Hawaii State Art Museum

"Hanauma Bay Series: Ronin Samurai" (1982), a watercolor by Masami Teraoka (1936-).
This piece is done in Japanese Ukiyo-e influenced style and is my favorite piece in the museum. 
The Hawaii State Art Museum is comprised of four galleries—the Diamond Head Gallery, the Ewa Gallery, the Sculpture Lobby, and the Sculpture Garden—and features the work of over 100 Hawaiian artists, most of which are Asian American (i.e., Chinese or Japanese), or who moved to Hawaii and spent a significant time in the state. Although the majority of the pieces were created in the 1960s, there are a few newer works of art. 

The history of the museum is quite interesting. The building began as a hotel in 1872, which was converted into a YMCA in 1917, then subsequently used as a military outpost during WWI. Since then, it has became the Hawaii State Art Museum and the home of the Hawaii State Foundation on Culture and the Arts. It is also a popular wedding venue, likely because of the gorgeous scenery.

Patrons can visit the museum for free; therefore, there is no excuse not to stop by if you're in downtown Hawaii! While the gallery is small, the artwork is beautiful and rich.

The museum's colorful pool and garden.
If you took in most of the art pieces and skimmed the blurbs, I think a visit to the museum would take around 90 minutes. You could possibly spend longer there if you include a visit to the pool and garden in the back or small restaurant on the bottom floor.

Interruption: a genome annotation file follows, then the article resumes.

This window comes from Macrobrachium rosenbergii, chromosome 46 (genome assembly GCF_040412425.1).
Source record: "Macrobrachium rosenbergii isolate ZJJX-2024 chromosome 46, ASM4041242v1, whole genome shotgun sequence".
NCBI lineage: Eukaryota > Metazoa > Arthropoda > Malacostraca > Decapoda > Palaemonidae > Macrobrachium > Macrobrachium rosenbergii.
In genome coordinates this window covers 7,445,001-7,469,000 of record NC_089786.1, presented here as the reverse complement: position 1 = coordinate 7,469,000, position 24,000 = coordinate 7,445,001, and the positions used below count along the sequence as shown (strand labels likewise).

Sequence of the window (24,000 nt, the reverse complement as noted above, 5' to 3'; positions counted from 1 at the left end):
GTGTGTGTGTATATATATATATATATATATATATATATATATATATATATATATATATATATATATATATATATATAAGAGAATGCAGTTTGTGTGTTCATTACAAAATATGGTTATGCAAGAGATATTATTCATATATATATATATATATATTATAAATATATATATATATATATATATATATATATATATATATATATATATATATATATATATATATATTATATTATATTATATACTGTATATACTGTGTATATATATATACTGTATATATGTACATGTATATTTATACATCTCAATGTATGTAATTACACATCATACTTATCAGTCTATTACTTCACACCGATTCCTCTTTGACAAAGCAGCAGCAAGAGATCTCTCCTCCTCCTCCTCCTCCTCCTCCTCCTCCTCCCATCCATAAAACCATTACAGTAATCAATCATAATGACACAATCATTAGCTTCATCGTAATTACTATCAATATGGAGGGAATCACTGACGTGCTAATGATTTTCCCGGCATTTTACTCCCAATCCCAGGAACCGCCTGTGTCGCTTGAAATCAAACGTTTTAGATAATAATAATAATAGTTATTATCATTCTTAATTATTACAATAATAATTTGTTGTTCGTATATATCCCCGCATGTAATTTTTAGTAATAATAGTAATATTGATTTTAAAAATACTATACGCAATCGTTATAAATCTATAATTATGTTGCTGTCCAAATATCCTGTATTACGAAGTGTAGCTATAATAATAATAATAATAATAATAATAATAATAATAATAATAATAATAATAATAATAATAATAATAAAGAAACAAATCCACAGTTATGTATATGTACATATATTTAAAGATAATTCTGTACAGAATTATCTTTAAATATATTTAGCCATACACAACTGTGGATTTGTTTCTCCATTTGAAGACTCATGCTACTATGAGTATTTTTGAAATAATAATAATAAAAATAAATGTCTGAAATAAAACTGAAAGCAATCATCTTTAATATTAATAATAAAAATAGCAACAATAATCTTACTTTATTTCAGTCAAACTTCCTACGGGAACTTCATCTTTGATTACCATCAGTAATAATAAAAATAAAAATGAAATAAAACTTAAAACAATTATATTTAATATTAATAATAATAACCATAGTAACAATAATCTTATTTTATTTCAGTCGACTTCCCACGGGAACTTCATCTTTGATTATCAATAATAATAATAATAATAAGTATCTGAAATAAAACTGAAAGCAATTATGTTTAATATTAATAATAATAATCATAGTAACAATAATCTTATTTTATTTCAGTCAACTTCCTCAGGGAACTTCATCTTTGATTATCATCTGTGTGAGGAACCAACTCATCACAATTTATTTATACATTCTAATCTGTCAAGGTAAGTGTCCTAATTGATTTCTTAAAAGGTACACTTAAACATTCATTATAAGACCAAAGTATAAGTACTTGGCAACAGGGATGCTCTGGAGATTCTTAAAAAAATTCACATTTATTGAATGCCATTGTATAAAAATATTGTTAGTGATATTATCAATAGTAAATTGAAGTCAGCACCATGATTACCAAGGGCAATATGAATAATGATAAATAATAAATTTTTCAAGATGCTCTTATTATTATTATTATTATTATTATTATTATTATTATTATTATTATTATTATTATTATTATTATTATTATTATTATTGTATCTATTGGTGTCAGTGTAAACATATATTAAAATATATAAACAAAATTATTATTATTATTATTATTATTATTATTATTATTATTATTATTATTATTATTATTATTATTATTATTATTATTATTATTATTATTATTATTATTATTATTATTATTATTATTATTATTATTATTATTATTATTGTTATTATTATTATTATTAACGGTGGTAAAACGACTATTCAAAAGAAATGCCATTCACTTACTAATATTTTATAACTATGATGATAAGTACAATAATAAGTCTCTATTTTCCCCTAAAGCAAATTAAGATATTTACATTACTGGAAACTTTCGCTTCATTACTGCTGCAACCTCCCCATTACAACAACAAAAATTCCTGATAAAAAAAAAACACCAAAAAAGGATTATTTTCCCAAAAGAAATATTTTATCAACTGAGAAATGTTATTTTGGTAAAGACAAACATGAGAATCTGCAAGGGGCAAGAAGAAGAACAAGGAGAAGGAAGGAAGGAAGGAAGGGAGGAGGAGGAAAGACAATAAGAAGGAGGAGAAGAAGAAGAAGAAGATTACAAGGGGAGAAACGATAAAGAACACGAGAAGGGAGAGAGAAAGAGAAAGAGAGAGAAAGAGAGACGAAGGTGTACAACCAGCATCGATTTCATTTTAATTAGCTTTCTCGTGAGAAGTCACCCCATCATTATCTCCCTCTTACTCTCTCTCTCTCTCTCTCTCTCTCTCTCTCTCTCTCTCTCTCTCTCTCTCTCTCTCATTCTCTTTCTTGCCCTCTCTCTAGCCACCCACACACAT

As a History buff, I enjoyed viewing each piece, reading the artists' bios, and generally learning about the people who chronicled Hawaii's history and beauty through their artwork.

I admit, I did not take many pictures at the museum as I was too busy enjoying the collection. Nevertheless, I managed to snap a few photos of my favorite pictures, but unfortunately I did not record the artists' names.

The reflection in this work is difficult
to execute with watercolor.

The colors of this pastel piece are calming.

My second favorite piece. The rain (雨), mountain (山),
town (町), and forest (木) are interposed with their actual
representations and Japanese kanji writing.
Generally, if you enjoy art museums and would like to see fantastic artwork for free, the Hawaii State Art Museum is definitely for you. Actually, the museum would make a great place to rest your feet and relax in free air conditioning if you're in Honolulu during the summer!

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